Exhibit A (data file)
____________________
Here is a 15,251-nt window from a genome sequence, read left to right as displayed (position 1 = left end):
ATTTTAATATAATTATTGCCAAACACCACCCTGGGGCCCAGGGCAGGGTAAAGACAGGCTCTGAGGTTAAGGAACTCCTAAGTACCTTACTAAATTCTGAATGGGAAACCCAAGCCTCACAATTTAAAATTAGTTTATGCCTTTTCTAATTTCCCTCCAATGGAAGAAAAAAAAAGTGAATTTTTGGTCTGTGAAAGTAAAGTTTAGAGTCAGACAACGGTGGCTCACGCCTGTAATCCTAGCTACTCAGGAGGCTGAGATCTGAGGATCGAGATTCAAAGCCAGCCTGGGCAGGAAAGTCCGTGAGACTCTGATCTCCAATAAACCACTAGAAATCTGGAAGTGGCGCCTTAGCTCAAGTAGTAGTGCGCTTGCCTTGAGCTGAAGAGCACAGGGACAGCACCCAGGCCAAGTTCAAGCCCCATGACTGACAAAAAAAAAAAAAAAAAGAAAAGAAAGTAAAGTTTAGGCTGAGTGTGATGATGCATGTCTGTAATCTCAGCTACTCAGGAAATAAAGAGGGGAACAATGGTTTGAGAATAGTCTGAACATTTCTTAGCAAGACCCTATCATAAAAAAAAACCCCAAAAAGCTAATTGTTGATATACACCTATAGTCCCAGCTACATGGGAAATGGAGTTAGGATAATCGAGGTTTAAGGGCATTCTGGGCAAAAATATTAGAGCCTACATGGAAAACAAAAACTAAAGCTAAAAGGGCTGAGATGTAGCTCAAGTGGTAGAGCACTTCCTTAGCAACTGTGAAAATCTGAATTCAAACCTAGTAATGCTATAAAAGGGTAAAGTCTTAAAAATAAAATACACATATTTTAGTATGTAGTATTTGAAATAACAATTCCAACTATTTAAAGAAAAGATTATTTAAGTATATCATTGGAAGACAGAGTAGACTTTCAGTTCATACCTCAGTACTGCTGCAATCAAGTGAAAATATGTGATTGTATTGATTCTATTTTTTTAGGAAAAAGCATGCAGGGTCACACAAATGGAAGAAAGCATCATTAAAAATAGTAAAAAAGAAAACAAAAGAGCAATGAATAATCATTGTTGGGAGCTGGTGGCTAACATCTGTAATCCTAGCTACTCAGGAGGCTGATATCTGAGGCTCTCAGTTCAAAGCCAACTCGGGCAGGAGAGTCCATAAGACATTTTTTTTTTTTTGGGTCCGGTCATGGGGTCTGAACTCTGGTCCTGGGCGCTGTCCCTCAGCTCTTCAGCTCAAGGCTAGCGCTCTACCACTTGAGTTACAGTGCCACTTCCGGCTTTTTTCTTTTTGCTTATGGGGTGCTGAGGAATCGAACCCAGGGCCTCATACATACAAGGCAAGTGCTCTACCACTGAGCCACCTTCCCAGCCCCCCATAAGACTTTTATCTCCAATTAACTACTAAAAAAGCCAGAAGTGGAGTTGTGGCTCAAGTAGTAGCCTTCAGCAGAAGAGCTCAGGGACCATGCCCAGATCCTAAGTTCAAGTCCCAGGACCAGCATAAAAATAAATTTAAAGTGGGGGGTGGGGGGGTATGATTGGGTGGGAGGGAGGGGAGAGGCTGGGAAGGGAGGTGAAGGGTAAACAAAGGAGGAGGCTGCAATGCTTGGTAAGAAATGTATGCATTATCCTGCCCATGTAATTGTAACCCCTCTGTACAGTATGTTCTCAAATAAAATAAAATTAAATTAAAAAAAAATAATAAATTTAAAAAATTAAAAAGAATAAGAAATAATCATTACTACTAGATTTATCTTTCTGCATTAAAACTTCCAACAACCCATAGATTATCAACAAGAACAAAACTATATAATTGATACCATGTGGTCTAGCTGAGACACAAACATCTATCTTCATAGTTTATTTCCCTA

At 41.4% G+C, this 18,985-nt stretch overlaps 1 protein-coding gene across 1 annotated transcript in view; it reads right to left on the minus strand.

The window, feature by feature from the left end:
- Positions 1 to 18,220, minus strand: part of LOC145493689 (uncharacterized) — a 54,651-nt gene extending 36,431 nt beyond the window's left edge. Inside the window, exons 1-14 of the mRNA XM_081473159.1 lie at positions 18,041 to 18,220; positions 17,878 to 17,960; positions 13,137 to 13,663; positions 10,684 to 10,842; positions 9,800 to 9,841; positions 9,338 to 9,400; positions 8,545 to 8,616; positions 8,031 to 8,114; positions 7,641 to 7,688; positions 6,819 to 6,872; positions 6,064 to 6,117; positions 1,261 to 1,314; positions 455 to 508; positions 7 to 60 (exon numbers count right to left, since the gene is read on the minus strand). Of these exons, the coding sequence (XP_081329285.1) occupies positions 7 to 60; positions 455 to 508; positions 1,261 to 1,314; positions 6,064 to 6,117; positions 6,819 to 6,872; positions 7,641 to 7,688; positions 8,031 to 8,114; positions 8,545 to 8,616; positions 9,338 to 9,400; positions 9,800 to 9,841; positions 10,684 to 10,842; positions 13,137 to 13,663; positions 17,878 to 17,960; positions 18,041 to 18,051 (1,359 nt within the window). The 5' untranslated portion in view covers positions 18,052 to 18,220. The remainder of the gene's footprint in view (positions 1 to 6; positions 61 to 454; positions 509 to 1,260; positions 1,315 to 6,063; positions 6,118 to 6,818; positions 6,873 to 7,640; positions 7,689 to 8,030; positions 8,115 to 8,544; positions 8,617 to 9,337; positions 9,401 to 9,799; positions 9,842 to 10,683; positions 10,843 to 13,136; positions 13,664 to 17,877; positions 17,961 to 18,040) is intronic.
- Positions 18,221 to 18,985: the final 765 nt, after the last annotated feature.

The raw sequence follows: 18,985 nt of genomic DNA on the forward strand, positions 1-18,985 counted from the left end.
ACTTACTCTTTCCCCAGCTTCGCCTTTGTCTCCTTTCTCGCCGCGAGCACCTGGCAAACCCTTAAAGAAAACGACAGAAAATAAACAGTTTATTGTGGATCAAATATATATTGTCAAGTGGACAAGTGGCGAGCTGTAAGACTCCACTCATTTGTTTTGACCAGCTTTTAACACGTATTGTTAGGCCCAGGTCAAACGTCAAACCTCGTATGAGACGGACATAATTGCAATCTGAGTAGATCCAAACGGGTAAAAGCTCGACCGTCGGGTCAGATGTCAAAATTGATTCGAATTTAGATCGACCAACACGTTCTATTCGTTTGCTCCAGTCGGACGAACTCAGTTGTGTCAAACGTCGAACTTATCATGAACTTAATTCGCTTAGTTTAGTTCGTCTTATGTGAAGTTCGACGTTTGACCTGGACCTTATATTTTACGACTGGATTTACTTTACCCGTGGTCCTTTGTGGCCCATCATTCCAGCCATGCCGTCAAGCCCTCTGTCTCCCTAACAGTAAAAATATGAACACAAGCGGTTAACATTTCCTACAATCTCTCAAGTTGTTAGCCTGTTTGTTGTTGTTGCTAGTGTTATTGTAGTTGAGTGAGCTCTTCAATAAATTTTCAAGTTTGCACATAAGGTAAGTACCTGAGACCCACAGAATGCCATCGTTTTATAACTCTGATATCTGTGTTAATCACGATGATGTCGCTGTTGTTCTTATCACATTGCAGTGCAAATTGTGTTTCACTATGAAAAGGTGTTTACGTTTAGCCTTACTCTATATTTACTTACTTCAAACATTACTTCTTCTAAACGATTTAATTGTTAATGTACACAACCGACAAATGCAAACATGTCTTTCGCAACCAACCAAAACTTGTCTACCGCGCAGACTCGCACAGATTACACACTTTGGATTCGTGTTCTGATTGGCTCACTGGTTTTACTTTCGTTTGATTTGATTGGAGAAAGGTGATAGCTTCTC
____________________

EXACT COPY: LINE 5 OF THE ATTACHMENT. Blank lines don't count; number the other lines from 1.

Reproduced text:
- Positions 1 to 18,220, minus strand: part of LOC145493689 (uncharacterized) — a 54,651-nt gene extending 36,431 nt beyond the window's left edge. Inside the window, exons 1-14 of the mRNA XM_081473159.1 lie at positions 18,041 to 18,220; positions 17,878 to 17,960; positions 13,137 to 13,663; positions 10,684 to 10,842; positions 9,800 to 9,841; positions 9,338 to 9,400; positions 8,545 to 8,616; positions 8,031 to 8,114; positions 7,641 to 7,688; positions 6,819 to 6,872; positions 6,064 to 6,117; positions 1,261 to 1,314; positions 455 to 508; positions 7 to 60 (exon numbers count right to left, since the gene is read on the minus strand). Of these exons, the coding sequence (XP_081329285.1) occupies positions 7 to 60; positions 455 to 508; positions 1,261 to 1,314; positions 6,064 to 6,117; positions 6,819 to 6,872; positions 7,641 to 7,688; positions 8,031 to 8,114; positions 8,545 to 8,616; positions 9,338 to 9,400; positions 9,800 to 9,841; positions 10,684 to 10,842; positions 13,137 to 13,663; positions 17,878 to 17,960; positions 18,041 to 18,051 (1,359 nt within the window). The 5' untranslated portion in view covers positions 18,052 to 18,220. The remainder of the gene's footprint in view (positions 1 to 6; positions 61 to 454; positions 509 to 1,260; positions 1,315 to 6,063; positions 6,118 to 6,818; positions 6,873 to 7,640; positions 7,689 to 8,030; positions 8,115 to 8,544; positions 8,617 to 9,337; positions 9,401 to 9,799; positions 9,842 to 10,683; positions 10,843 to 13,136; positions 13,664 to 17,877; positions 17,961 to 18,040) is intronic.